All studies included in this review were RCTs. However, six had small sample sizes (n≤50), only six were powered to detect statistical significance on outcome measures, and only three tested an MBI against an active comparator. One study did not report on participant age;26 the extractable mean (SD) age from the remaining studies was relatively low (41.4). This potentially indicates a pooled sample skewed towards lower levels of disability.35 Although seven studies stipulated EDSS as an inclusion criterion, only five reported mean (SD) values, making it difficult to determine what role a given MBI may have relative to disability level. While all MS phenotypes featured among the included studies, only two evaluated MBI effects on specific phenotypes,23 31 limiting analysis to pooled data, meaning no recommendations can be made for people with a particular type of MS. Participant SES was poorly covered; important because there is an established link between lower SES and higher incidence of depression in those with MS.36 Both MBSR and MBCT appear effective, with no clear optimal MBI. Several studies altered the manualised MBSR or MBCT courses, often with little/no justification, although most included core MBI components.

Implications for research

Generally, the quality and weight of evidence supporting MBIs to improve mental well-being in PwMS has improved since our previous systematic review. However, many of the RCTs in this meta-analysis did not clearly follow the CONSORT12 criteria and scored unclear or high on the Cochrane Collaboration risk of bias10 tool. Furthermore, several lacked in clarity when it came to describe the MBI used. By using validated, evidence-based tools such as the CONSORT12 and TIDieR11 checklists, study authors could improve reporting in this area and help identify key gaps in knowledge and future research priorities.

The optimal MBI for PwMS remains unclear. As per the MRC guidance on complex interventions,6 PwMS should help design an optimised MBI and this should then be tested in a definitive RCT against current ‘gold-standard’ treatment(s). In PwMS who have stress or depression, this would mean testing against a matched group CBT course and usual care.

An additional consideration for future research in this area could be how MBI training may impact on disease activity in PwMS. Systematic review and meta-analytic data suggest a link between perceived stress and MS relapse.37 38 Preliminary RCT evidence supports CBT-based stress management therapy having a potential role in diminishing underlying disease activity in MS (gadolinium uptake on MRI). Besides the beneficial effects on perceived stress deriving from CBT, the clinical utility of these findings remains unclear.39 However, on the basis of the beneficial effects on perceived stress identified in this meta-analysis, an RCT study examining the effects of MBI training on disease activity in PwMS may now be indicated.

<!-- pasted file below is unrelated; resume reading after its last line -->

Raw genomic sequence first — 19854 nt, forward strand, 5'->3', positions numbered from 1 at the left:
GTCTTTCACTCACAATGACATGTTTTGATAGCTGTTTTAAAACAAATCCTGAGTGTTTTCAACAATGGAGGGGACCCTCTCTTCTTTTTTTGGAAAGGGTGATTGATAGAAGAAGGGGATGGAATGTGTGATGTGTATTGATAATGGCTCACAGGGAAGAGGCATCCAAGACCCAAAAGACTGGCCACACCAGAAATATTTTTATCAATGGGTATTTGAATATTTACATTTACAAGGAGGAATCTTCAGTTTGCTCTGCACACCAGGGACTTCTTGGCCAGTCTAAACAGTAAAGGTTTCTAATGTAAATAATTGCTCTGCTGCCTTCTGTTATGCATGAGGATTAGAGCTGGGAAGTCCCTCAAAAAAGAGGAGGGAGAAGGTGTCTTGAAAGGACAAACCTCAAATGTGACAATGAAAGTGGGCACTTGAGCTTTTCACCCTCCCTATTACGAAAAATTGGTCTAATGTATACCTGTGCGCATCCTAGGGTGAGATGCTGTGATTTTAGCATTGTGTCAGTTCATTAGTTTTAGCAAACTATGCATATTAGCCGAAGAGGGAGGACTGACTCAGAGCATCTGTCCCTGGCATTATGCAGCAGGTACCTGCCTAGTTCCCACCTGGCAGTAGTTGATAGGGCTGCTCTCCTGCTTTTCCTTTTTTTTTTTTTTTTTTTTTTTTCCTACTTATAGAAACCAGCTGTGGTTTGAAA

Implications for clinical practice

MBIs effectively improve mental well-being in PwMS. It remains unclear where an MBI might ‘fit’ in the bigger picture of managing comorbid mental health conditions in PwMS, where patient characteristics and clinical severity may vary widely, and stepped care models increasingly predominate.40 However, on the basis of our study and others, it seems prudent to recommend systematic, group-based MBI training with regular home practice41 and follow-up.42


A substantial body of RCT evidence now exists supporting the use of MBIs in PwMS to improve mental well-being. Study quality is improving, but significant scope for improvement still exists in study design and reporting. What constitutes the optimal MBI for PwMS remains unclear.



  • Contributors RS, SWM, NR, ML conceived the design of this project. ML carried out the database searches. RS, SS, JB carried out the literature screening and data extraction. NR and RS carried out the meta-analysis. RS led the writing of the manuscript. All authors read and approved the final version of the manuscript.

  • Funding This study was funded by the R S McDonald Trust (SC012710).

  • Competing interests None declared.

  • Patient consent for publication Not required.

  • Provenance and peer review Not commissioned; externally peer reviewed.